Tuesday, February 5, 2013

Ontario Genealogical Society’s Cemeteries Project

There will be a meeting at the Hamilton Branch of the OGS on Sunday, February 17, 2013 at 2:00 pm. The meeting will be held at the Hamilton Room, Hamilton Main Public Library, 55 York Blvd., Hamilton .

The topic will be Ontario Cemeteries, and the speakers will be Diane Clendenan and Marjorie Stuart.

The presentation will describe what is available at present in Ontario with respect to records and plans of cemeteries, photos of gravestones, and future plans for the Society’s Ontario Cemeteries Project.

You may contact www.ogs.on.ca/hamilton

Ontario Cemetery Locator http://ogs.andornot.com/CemLocat.aspx Records for all Ontario cemeteries, both existent and non-existent, cairns, columbariums, family plots, and burial registers, that have been identified by the Ontario Genealogical Society at this time

Cemeteries and Name Indexes www.ogs.on.ca/services/indexes.php This index includes names taken from transcriptions of the monumental inscriptions, cemetery records, and other sources that have been identified by various groups.

LAC Update: The Home Children — Harold Mornington

In the third article in the LAC series called The Home Children, the LAC looks at Harold Mornington, who served in the British Army in the Second World War.

As the LAC says “the process begins with a search of our main online resource on Home Children. Entering the family name Mornington and the given name Harold into the database yields a single reference; it indicates that Harold was 14 years old when he left Liverpool on March 11, 1932 aboard the SS Montclare, and arrived in Halifax on March 19, 1932. He was part of the last group of 36 children sent to Canada by the Barnardo agency.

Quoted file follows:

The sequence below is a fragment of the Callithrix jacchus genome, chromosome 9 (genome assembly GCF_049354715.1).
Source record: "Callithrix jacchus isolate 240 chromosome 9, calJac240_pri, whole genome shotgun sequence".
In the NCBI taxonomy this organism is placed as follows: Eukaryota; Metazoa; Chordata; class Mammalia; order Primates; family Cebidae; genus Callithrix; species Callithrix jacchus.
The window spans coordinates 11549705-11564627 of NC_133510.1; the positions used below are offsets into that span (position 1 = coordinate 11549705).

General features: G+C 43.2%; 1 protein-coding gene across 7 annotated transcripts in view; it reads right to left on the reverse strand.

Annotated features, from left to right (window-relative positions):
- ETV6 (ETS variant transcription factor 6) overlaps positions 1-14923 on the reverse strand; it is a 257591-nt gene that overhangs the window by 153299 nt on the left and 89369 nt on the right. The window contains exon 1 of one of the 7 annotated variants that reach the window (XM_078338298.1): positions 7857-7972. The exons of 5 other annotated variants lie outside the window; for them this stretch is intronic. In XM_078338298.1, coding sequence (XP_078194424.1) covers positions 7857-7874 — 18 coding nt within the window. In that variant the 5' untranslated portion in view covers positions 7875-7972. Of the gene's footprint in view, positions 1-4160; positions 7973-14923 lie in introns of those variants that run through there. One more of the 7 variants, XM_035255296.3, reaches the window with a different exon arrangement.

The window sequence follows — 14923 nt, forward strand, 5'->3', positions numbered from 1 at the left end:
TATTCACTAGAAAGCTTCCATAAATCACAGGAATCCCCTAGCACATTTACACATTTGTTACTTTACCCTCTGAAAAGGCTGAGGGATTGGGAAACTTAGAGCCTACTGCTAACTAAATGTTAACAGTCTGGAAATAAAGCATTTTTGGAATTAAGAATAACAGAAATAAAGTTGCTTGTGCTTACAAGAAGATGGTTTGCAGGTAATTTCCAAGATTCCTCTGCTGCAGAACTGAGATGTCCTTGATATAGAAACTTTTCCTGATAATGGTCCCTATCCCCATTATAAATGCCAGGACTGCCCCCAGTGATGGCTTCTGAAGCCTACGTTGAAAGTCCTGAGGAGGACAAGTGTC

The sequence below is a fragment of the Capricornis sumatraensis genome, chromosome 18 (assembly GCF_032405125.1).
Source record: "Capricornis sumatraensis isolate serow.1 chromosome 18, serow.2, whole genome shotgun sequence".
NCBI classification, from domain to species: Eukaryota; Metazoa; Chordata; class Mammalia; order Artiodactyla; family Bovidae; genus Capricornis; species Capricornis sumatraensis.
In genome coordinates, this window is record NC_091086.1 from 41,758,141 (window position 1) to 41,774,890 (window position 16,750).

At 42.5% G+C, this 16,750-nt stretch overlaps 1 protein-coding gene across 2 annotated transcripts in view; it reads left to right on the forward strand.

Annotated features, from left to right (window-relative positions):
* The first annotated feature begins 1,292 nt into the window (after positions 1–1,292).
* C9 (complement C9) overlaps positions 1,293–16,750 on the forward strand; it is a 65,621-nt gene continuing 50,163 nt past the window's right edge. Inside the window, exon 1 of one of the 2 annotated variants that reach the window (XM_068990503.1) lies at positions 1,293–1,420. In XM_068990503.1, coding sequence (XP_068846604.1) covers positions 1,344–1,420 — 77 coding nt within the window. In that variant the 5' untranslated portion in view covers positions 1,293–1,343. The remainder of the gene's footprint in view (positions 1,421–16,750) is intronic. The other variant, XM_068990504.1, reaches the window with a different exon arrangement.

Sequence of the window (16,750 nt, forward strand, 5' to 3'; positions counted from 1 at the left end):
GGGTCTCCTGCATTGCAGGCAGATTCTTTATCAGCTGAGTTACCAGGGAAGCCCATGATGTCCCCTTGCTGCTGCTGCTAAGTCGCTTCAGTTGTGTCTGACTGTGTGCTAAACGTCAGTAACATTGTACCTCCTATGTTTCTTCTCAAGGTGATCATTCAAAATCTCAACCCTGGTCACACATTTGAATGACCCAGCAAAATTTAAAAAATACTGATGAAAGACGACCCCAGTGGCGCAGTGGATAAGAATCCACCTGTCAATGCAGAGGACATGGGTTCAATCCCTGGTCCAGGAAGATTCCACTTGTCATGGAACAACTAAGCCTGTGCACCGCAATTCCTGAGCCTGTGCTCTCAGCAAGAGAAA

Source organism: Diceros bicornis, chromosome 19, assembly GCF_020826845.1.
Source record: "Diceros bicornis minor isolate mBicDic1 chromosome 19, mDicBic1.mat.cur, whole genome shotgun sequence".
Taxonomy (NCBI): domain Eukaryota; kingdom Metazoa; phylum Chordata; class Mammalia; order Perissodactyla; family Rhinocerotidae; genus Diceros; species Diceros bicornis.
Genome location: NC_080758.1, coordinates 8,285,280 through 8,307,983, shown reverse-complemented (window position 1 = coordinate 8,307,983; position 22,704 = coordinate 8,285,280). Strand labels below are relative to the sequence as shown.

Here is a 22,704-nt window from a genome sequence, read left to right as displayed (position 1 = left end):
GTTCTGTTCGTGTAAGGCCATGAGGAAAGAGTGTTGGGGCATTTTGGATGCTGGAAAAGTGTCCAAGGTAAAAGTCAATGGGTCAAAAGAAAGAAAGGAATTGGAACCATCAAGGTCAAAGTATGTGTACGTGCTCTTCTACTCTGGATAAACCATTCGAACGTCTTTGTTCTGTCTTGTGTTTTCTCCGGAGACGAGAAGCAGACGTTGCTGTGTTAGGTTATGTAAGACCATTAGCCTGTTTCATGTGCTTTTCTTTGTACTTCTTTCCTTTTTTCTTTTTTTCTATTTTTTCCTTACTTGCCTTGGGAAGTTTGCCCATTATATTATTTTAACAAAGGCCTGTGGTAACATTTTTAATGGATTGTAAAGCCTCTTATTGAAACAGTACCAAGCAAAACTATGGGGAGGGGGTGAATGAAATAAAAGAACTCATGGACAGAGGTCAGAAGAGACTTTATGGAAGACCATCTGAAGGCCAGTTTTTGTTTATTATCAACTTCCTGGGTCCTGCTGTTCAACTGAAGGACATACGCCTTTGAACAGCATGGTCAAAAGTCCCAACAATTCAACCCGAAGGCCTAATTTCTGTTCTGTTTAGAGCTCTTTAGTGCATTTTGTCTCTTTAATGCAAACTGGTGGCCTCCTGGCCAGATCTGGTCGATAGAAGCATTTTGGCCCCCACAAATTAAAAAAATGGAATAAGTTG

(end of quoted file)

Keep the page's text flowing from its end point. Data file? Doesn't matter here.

The passenger lists from 1925 to 1935 have been digitized and can be consulted online. The digital image of the list of passengers aboard the SS Montclare can be examined as well, which confirms the information found in the home children database. It also contains other information, such as the name and address of Harold’s mother, Mrs. Mornington, who lived at 16 Orlando Street, in Caldmore, Walsall, England. More information about Harold Mornington’s family history can be found by contacting the Barnardo’s Family History Service.

Beginning in the 1920s, immigration inspectors drafted Juvenile Inspection Reports when conducting periodic evaluations of children brought to Canada by different agencies. These files are available only on microfilm. A search on reel T-15424 shows that between 1932 and 1936, Harold Mornington worked for five different employers in the Ontario districts of Durham, Brant, Oxford and Hastings.

A reference found on the site of the Commonwealth War Graves Commission reveals that sometime between 1936 and the beginning of the Second World War, Harold Mornington returned to England. He joined the British Army and died on May 23, 1941, while still a member of the Royal Artillery. He was the son of William Joseph and Elizabeth Mornington.

Lastly, Harold Mornington’s military service record is kept at The National Archives in the United Kingdom”.

If you suspect that your ancestor was a Home Child, or would like to check the databasdes mentioned here, click www.collectionscanada.gc.ca/genealogy/022-908.009-e.html

Western Development Museum, Saskatoon, Saskatchewan

The Western Development Museum has four branches in the province of Saskatchewan, and they are located in the cities of Moose Jaw, North Battleford, Saskatoon, and Yorkton.

In the month of February, they are holding Heritage Days in Moose Jaw on Feb 9th, and on the 17th in Yorkton. They have already held Heritage Day at Saskatoon on Feb 3rd.

They also have a Curatorial Centre in Saskatoon. There they have “over 3,200 reference books, more than 300 journal titles with 27 active subscriptions, 6,000 photographs, slides and negatives, over 20,000 agricultural manuals, parts lists, promotional materials, and mail order catalogues as well as other print material of research value”

The collection is non-circulating, but is open to the public for research purposes.

You can go http://wdm.ca/research.htm where you can browse their collection of articles, papers, and online exhibits.

To go to the home page, click on http://wdm.ca/index.html